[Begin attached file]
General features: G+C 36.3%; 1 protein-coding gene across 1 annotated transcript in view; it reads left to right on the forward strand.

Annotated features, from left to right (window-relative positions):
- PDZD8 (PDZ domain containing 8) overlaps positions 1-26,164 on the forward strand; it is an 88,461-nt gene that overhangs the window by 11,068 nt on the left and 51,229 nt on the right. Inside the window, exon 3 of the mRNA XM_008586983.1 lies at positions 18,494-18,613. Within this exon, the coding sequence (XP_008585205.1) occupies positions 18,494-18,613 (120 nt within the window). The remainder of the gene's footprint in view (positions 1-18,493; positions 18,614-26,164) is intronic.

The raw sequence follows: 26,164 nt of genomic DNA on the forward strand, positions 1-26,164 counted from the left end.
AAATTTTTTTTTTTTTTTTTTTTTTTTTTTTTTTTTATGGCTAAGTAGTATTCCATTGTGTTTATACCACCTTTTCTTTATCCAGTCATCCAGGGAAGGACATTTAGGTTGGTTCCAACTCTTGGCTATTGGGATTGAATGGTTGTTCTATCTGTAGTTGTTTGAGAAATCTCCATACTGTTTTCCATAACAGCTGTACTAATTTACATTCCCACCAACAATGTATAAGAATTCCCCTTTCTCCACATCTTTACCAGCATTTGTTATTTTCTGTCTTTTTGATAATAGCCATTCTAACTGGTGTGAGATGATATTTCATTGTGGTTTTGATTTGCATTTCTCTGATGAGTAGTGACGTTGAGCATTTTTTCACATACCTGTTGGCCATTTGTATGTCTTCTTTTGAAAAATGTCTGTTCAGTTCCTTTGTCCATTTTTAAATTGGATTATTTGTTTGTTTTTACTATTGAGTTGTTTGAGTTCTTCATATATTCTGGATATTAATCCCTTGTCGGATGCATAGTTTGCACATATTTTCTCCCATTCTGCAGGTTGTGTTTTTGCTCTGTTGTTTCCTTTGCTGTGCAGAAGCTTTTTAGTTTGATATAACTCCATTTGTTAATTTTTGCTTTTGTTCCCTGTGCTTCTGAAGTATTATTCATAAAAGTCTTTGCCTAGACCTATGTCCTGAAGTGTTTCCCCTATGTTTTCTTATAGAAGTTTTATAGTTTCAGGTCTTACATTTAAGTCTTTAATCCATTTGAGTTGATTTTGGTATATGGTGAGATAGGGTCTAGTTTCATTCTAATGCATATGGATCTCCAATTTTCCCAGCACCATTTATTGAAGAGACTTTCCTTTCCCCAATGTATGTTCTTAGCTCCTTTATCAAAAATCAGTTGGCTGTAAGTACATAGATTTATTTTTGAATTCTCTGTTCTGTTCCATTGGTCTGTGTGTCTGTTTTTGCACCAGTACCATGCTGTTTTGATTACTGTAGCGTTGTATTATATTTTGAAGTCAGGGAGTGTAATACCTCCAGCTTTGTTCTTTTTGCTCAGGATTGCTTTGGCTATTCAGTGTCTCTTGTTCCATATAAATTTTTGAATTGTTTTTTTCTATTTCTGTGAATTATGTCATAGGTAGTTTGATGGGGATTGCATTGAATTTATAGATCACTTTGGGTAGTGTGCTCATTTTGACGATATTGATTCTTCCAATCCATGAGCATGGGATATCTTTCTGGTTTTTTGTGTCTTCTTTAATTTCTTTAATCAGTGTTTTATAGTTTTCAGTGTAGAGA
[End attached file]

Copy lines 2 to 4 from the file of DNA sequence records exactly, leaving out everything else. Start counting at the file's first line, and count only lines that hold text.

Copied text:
Annotated features, from left to right (window-relative positions):
- PDZD8 (PDZ domain containing 8) overlaps positions 1-26,164 on the forward strand; it is an 88,461-nt gene that overhangs the window by 11,068 nt on the left and 51,229 nt on the right. Inside the window, exon 3 of the mRNA XM_008586983.1 lies at positions 18,494-18,613. Within this exon, the coding sequence (XP_008585205.1) occupies positions 18,494-18,613 (120 nt within the window). The remainder of the gene's footprint in view (positions 1-18,493; positions 18,614-26,164) is intronic.

The raw sequence follows: 26,164 nt of genomic DNA on the forward strand, positions 1-26,164 counted from the left end.